July 17th: Parkview Assisted Living Day
    De Smet, SD to Watertown, SD
    59 Miles

    We had a special treat today: the people at the Parkview assisted living center in Bryant SD welcomed us into their home for tea, coffee and fresh baked snacks. Parkview is home to about 30 elderly folks from around South Dakota, who live in their own apartments and have some help from nurses and the like. It was a great morning, I stayed for about an hour or so, chatting it up with different people, hearing their stories and telling mine. On the right, you can see Esther and Viola, my best buddies of the morning. A huge thanks goes out to the folks at Parkview for being such great hosts!

    I left Parkview by myself to have some time alone to think about life and stuff. I still haven't decided what I am going to be doing after the trip and the realization that my journey is halfway over has started to force the issue a little higher on my mind. I'm not very worried about it yet, and I don't really expect to be too worried about it ever, but it still helps to think about plans from time to time.

    So it was a welcomed break from group riding, but I began to regret the decision when the winds picked up and I was pushing my butt off to go 8 MPH. I knew my group was coming behind me and that they should catch me soon enough (groups always go faster in headwinds, more people top share the load of breaking wind). About 3 miles before lunch we came to a left turn that changed our angle so we had cross instead of headwinds. As I was looking back to signal my turn, sure enough there was the group, perfect timing guys, thanks for the help.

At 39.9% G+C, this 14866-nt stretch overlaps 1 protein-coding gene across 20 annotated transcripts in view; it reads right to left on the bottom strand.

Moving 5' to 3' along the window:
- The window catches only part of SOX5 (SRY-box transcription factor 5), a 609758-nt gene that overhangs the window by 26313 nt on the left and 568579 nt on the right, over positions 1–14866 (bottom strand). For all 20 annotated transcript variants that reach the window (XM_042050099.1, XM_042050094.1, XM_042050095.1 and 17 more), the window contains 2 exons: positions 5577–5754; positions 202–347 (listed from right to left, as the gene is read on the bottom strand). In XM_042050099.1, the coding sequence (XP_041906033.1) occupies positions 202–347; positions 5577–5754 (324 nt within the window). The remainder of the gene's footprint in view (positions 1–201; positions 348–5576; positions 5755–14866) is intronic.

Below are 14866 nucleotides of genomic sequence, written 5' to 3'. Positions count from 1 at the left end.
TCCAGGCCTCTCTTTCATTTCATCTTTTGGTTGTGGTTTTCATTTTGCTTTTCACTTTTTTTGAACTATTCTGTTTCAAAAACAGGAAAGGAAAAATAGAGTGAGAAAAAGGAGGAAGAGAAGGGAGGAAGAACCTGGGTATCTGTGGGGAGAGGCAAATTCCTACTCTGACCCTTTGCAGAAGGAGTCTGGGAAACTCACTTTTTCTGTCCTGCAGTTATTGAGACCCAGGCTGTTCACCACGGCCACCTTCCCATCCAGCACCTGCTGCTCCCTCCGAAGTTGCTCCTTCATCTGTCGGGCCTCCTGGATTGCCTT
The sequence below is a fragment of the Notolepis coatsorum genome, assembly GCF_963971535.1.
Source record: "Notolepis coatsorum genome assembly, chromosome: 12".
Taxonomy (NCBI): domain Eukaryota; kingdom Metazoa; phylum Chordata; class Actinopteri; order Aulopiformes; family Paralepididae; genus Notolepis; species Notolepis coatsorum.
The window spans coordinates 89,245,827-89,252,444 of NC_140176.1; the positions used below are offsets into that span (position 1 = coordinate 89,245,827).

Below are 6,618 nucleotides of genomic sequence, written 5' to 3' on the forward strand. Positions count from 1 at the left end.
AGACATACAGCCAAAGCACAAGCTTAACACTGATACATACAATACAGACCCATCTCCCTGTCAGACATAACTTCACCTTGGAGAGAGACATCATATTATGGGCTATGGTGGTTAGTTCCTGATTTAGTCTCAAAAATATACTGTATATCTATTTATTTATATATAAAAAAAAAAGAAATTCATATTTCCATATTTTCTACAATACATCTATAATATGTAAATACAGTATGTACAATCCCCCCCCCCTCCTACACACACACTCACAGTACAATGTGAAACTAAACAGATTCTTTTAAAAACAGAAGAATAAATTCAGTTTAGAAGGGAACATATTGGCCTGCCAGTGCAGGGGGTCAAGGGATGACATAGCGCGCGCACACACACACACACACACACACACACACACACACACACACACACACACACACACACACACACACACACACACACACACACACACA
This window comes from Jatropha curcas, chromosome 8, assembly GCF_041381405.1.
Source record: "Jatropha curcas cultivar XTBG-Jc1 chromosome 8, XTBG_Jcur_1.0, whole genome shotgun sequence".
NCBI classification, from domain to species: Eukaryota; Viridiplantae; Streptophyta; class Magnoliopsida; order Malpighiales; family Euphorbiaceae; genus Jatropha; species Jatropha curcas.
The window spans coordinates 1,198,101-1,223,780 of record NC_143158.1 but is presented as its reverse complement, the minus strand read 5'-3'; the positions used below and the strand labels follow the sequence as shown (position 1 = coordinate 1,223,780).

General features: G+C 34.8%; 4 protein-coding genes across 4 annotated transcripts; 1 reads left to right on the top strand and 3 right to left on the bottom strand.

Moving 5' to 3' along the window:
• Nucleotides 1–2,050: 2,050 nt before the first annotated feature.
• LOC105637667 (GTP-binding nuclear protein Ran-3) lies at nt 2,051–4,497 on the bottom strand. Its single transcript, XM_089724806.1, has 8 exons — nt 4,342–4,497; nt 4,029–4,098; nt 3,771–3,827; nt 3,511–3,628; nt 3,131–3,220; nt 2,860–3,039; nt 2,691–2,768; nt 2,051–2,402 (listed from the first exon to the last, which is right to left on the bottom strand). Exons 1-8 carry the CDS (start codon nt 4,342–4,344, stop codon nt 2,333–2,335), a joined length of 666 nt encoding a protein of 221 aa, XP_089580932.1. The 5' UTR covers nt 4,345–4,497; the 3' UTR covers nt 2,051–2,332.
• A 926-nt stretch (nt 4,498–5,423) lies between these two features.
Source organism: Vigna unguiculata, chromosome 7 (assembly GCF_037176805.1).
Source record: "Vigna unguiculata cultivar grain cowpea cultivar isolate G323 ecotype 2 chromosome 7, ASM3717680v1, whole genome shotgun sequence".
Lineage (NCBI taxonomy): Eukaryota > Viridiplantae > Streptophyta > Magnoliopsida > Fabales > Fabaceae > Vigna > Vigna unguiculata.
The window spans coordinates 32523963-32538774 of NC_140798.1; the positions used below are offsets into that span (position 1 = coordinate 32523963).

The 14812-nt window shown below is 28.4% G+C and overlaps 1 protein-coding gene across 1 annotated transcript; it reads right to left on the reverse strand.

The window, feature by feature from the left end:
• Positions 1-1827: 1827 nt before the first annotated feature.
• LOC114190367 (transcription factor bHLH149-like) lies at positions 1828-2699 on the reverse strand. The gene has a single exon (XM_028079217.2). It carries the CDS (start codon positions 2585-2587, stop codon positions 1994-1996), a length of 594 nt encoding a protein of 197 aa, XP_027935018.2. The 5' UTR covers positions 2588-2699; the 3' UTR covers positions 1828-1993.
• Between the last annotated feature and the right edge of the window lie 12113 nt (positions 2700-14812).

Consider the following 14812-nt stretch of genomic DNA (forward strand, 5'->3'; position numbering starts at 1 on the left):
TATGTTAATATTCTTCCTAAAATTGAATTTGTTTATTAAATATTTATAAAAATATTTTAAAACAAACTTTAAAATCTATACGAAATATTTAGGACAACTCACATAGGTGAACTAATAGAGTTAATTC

The rest of the day flew by; we were chasing a Midwest thunderstorm all afternoon, but thankfully never caught up. The last 20 miles though we had a really ferocious wind that went from cross to head and pushed at pretty consistent 30 plus MPH. It was actually funny how hard it was blowing, pushing our little bikes around like they were play toys. We would shift 3 to 4 feet left or right when hit with a strong enough cross gust, thankfully there was no traffic. When we finally arrived at Watertown, I was pooped and went to bed early. Today was our last full day in South Dakota, although I have enjoyed parts, I am happy to be leaving this state.

    July 18tth: HALFWAY!!!!!
    Watertown, SD to Montevideo, MN
    84 miles

    As of today I have ridden my bicycle halfway across America. Okay, let me say that again, as of today, I have ridden my bicycle halfway across America. It doesn't seem real, it seems as though I'm just getting up everyday and riding with some new friends, and seeing new sights. It's days like today when the enormity of my journey seeps through and smacks me in the face.